Heinz Hajek-Halke (1898 – 1983) is one of the most important German photography artists of the 20th century.
Born in Berlin, raised in South America, his activities in Berlin during the 1920s and 1930s were numerous. He worked as a press illustrator, photo reporter, picture editor, and advertising photographer. During this period, the subject matter and the experimental nature of his photographic work reflected the realities of the modern city. At the time of the Nazi regime, Hajek-Halke withdrew to Lake Constance and produced zoological and documentary images.
After 1945, his initial interest in experimental photography continued. The completely free handling of photographic material—the negative as an object served as a basis for successive alienations, material additions, and overexposures of all kinds— which leads here into the abstract, the informal, the photograms of Christian Schad or Laszlo Moholy-Nagy, or the photographic images related to subjective photography, which Hajek-Halke called “Light Graphics” Hajek-Halke printed all of his vintage prints. The work on the negatives and the execution of the prints were both conducted and controlled by him—to the point of perfection.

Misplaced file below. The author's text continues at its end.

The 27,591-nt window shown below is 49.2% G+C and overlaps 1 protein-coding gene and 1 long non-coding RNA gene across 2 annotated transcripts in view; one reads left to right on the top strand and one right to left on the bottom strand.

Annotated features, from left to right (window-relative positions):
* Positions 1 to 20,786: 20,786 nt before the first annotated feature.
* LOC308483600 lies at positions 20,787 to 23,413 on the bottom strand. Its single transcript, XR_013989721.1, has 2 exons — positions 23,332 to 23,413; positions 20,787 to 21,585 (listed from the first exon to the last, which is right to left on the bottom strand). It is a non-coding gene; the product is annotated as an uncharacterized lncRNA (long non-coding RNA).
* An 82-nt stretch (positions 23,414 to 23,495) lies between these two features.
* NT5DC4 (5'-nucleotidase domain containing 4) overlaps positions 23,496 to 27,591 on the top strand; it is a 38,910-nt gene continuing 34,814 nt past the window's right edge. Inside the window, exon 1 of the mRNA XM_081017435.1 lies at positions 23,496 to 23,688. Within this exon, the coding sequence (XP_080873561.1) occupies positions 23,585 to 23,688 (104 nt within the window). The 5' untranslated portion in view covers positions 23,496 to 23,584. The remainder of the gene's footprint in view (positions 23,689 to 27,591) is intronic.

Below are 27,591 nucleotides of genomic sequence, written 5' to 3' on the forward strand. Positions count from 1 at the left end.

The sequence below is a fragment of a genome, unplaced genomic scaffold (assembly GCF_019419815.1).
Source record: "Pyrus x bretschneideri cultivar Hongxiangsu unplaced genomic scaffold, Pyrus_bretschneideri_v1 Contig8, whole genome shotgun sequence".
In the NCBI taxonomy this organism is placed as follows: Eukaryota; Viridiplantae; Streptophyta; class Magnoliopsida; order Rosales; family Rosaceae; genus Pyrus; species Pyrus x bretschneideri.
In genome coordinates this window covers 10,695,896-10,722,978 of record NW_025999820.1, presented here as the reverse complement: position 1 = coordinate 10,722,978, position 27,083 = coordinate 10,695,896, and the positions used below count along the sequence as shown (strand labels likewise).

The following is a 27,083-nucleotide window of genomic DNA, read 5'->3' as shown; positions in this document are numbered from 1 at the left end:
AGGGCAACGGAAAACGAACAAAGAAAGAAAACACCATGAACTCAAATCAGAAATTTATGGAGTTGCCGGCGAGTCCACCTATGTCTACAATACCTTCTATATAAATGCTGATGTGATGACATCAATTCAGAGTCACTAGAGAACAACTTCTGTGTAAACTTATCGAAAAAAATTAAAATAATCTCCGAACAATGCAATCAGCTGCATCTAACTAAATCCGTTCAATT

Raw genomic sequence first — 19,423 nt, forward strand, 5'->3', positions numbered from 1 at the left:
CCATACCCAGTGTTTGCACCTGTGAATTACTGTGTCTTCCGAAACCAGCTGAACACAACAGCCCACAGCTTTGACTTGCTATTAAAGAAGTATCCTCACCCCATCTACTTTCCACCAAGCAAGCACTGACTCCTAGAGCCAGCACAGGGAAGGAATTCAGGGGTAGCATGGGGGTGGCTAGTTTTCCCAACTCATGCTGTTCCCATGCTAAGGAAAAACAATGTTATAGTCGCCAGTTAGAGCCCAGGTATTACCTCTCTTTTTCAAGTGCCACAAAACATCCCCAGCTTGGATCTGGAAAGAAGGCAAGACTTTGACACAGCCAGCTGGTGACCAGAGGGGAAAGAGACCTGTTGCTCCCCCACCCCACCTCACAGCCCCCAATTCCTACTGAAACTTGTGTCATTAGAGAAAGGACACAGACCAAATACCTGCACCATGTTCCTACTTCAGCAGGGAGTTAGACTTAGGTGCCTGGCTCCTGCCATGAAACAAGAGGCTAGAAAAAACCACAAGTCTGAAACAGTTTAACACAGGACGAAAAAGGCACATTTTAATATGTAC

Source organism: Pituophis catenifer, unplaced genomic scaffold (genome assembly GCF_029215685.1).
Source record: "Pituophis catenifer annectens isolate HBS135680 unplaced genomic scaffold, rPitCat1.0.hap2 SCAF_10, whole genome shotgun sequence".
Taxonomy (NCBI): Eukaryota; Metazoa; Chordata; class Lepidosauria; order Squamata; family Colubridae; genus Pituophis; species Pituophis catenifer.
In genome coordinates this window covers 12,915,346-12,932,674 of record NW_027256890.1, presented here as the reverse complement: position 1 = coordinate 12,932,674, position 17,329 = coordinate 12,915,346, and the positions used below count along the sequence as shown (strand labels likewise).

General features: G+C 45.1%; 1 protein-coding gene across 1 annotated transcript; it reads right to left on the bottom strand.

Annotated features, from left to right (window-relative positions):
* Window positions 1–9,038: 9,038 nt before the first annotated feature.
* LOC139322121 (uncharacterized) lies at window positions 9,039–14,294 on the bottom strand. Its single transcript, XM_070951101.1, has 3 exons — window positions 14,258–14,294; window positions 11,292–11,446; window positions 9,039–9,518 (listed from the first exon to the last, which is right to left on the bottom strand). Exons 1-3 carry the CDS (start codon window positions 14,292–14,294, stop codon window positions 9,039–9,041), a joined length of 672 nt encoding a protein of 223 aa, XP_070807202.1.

This first presentation, which will be shown as part of the Berlin Photo Week 2021, gives an insight into his multi-layered experimental work. On display is a selection of vintage photographs.
This exhibition is curated by Simone Klein.
Heinz Hajek-Halke: Experiment
Vintage Photographs: 1950 – 1970
August 25 – September 25, 2021
Chausseestraße 36, 10115 Berlin